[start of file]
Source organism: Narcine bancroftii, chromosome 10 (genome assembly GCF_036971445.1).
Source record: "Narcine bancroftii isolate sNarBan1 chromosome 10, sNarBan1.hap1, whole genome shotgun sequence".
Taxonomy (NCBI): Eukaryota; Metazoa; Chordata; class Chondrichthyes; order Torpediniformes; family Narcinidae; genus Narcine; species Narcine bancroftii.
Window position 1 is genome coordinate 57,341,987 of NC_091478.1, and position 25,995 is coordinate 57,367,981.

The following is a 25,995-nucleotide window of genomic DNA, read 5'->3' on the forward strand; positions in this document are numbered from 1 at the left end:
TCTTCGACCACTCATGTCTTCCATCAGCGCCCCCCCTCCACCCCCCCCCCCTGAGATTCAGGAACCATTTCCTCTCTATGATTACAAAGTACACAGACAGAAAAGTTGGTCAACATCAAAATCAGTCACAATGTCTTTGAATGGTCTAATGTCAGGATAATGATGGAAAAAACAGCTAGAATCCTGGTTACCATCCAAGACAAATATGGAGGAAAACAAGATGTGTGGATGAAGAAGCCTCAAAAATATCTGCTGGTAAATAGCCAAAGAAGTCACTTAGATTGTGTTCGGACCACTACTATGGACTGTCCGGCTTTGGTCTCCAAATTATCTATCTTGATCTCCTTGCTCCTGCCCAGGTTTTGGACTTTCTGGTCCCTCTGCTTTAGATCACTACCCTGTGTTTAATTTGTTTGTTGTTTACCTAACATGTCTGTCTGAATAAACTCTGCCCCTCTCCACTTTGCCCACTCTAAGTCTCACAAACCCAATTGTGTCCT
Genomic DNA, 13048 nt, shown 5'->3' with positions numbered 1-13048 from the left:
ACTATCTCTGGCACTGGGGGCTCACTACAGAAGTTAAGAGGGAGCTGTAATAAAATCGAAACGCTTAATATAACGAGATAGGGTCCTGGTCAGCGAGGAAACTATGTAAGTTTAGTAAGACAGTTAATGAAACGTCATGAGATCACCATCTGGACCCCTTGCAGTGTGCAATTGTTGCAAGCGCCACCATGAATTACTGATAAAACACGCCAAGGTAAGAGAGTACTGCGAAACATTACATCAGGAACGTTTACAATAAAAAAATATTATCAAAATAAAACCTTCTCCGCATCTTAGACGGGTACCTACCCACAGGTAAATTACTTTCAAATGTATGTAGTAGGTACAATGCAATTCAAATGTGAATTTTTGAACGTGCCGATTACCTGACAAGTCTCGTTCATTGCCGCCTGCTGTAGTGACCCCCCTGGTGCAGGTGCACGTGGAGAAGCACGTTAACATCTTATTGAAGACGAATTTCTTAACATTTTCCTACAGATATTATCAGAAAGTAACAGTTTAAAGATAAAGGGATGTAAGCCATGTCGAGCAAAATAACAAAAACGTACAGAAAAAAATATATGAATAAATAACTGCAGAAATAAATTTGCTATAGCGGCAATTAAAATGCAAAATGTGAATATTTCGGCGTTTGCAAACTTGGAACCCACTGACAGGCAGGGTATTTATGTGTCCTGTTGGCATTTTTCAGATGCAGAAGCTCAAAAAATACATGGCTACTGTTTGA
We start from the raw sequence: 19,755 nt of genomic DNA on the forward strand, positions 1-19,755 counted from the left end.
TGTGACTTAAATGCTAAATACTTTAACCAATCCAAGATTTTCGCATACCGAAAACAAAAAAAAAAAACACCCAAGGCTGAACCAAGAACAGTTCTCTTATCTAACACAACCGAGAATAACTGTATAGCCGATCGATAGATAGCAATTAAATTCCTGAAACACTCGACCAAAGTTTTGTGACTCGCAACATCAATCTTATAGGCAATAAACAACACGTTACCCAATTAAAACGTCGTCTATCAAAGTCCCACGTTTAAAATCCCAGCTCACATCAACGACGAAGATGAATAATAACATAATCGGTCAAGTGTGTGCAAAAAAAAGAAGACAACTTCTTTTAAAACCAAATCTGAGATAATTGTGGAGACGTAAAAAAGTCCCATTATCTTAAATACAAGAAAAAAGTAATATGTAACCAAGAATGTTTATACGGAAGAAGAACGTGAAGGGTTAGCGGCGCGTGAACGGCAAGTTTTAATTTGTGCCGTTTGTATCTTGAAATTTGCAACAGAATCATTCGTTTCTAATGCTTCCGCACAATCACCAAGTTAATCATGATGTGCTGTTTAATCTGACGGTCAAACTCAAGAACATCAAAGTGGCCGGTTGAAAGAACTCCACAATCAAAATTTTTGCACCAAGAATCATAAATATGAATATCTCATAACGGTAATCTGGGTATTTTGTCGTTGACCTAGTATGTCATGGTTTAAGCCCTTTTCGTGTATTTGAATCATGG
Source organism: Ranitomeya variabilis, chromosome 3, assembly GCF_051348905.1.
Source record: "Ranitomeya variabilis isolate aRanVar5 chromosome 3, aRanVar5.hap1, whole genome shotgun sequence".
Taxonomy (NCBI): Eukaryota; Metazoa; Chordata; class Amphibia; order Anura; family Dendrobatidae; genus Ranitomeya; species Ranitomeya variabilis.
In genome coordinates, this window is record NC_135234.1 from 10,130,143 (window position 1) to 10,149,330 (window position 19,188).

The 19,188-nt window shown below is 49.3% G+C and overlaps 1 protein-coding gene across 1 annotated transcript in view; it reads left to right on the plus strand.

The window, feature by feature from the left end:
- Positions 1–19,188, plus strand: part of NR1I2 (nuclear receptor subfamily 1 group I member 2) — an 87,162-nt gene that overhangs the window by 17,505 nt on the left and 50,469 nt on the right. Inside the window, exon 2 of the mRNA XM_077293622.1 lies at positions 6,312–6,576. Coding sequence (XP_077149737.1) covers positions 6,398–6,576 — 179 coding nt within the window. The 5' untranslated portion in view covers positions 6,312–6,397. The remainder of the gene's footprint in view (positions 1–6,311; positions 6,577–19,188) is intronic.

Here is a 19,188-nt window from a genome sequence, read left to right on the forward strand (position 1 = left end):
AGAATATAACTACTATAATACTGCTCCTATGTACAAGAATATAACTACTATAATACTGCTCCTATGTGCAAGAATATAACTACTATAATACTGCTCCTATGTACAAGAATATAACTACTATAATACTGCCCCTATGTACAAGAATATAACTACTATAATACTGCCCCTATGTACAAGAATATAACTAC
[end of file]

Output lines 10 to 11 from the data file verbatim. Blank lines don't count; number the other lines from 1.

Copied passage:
TGTGACTTAAATGCTAAATACTTTAACCAATCCAAGATTTTCGCATACCGAAAACAAAAAAAAAAAACACCCAAGGCTGAACCAAGAACAGTTCTCTTATCTAACACAACCGAGAATAACTGTATAGCCGATCGATAGATAGCAATTAAATTCCTGAAACACTCGACCAAAGTTTTGTGACTCGCAACATCAATCTTATAGGCAATAAACAACACGTTACCCAATTAAAACGTCGTCTATCAAAGTCCCACGTTTAAAATCCCAGCTCACATCAACGACGAAGATGAATAATAACATAATCGGTCAAGTGTGTGCAAAAAAAAGAAGACAACTTCTTTTAAAACCAAATCTGAGATAATTGTGGAGACGTAAAAAAGTCCCATTATCTTAAATACAAGAAAAAAGTAATATGTAACCAAGAATGTTTATACGGAAGAAGAACGTGAAGGGTTAGCGGCGCGTGAACGGCAAGTTTTAATTTGTGCCGTTTGTATCTTGAAATTTGCAACAGAATCATTCGTTTCTAATGCTTCCGCACAATCACCAAGTTAATCATGATGTGCTGTTTAATCTGACGGTCAAACTCAAGAACATCAAAGTGGCCGGTTGAAAGAACTCCACAATCAAAATTTTTGCACCAAGAATCATAAATATGAATATCTCATAACGGTAATCTGGGTATTTTGTCGTTGACCTAGTATGTCATGGTTTAAGCCCTTTTCGTGTATTTGAATCATGG
Source organism: Ranitomeya variabilis, chromosome 3, assembly GCF_051348905.1.